Over time, every Windows installation builds up excess cruft that just wastes space. Files and programs that we fail to clean up contribute to the problem. Unless you step in, you will soon encounter a low disk space warning or a slow computer.

Let’s take a look at the tools you can utilize to clean up Windows 10. We will go beyond alternatives to CCleaner! We’ll examine a variety of programs to use in different situations.

Clean Useless Files

When cleaning up temporary files on your PC, you have two main options: the built-in Windows Disk Cleanup and CCleaner. Since they have different strengths, however, they can be used in harmony.

Disk Cleanup

The Disk Cleanup utility is part of Windows. You can access it by typing Disk Cleanup into the Start Menu. Give it a few minutes to analyze the system and it will present you with a list of items for review.

You can remove most of the items without thought. You might want to hold off on cleaning the Windows ESD installation files option though. Removing this saves space, but you won’t be able to reset your computer using the PC Refresh feature without Windows 10 installation media.

Other than this caveat, you should have no problem removing files using Disk Cleanup. Feel free to exclude any category you aren’t sure about. Make sure to click the Clean system files button first to view everything that can be removed!

CCleaner

If you want to go further, using CCleaner is your best option. This trusted utility cleans many more applications than the built-in Windows tool. Open it up and use the Cleaner tab on the left to get an overview of everything you can remove.

CCleaner allows you to clean up more Windows files than Disk Cleanup, even down to small bits like the last download location in internet Explorer. You’re also able to clean up files for installed apps, such as Chrome and Firefox, media players, and Office applications.

It’s worth reviewing the checkboxes that CCleaner selects by default before using it. Some options, like removing thumbnails, aren’t necessary because Windows will re-create them when you access the files again. Use the Analyze button to find out how much space each category is taking up. Choose Clean when you’re ready to delete those files.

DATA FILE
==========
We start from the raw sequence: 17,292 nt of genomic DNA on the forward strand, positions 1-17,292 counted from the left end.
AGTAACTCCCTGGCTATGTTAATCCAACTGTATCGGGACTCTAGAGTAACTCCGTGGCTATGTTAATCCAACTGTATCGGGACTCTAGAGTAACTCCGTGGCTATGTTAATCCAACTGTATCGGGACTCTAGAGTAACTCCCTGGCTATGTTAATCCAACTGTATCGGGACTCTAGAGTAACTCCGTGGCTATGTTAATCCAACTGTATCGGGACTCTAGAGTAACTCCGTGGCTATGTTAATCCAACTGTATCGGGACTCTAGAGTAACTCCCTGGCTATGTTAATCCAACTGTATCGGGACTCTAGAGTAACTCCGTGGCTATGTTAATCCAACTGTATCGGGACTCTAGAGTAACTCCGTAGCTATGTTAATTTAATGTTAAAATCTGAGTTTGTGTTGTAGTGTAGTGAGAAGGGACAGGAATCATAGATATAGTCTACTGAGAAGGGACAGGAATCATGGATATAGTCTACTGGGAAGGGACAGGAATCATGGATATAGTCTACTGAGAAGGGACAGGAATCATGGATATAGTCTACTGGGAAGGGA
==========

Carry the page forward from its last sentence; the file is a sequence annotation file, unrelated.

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CCleaner also has an option for cleaning the registry. Don’t do this. Even a trusted registry cleaner like CCleaner is useless at best, as removing hundreds of registry “errors” won’t improve performance at all, and you’re more likely to break something with the excess cleaning than help anything.

Clean Large Files

Once you’ve removed junk system files, the next step is to analyze installed apps and programs. Here, TreeSize Free can help you identify the folders that take up the most space on your system.

Scan for Large Items

Open up TreeSize and click Scan on the top bar. You can choose your entire C: drive (which is a good idea) or scan a particular folder. You might be asked to provide administrative permission. After a few minutes, TreeSize will show you everything on your system, arranged by the largest files first.

Your largest folders will probably be your Users folder, the Windows folder, and the Program Files folder. There’s not much you can do in the Windows directory without causing issues, so let’s stick to the Program Files and your User folder.

The Program Files folder (including the Program Files (x86) folder on 64-bit installations of Windows) contains all of your installed apps and programs. Massive installations like Adobe creative products, as well as games, are likely to show up here. Have a look to see which apps are taking up the most space.

Eliminate Large Items No Longer Needed

Once you’ve identified which software is taking up space and which you’d like to remove, type Programs into the Start Menu to open Programs and Features. While you can sort by size in this menu, it’s often not reliable, which is why we used TreeSize first. Locate the software you’d like to remove, then right-click its name and choose Uninstall. Follow the prompts, which might be different for different pieces of software, to toss the application out.

If you’re not sure of whether you should remove something, check out Should I Remove It? for advice from other users.

Last is your personal folder under Users. This is where Windows stores all of our personal files, including images and video. Another big folder might be AppData, which contains information used by apps for your preferences and information. Applications usually store cached files here.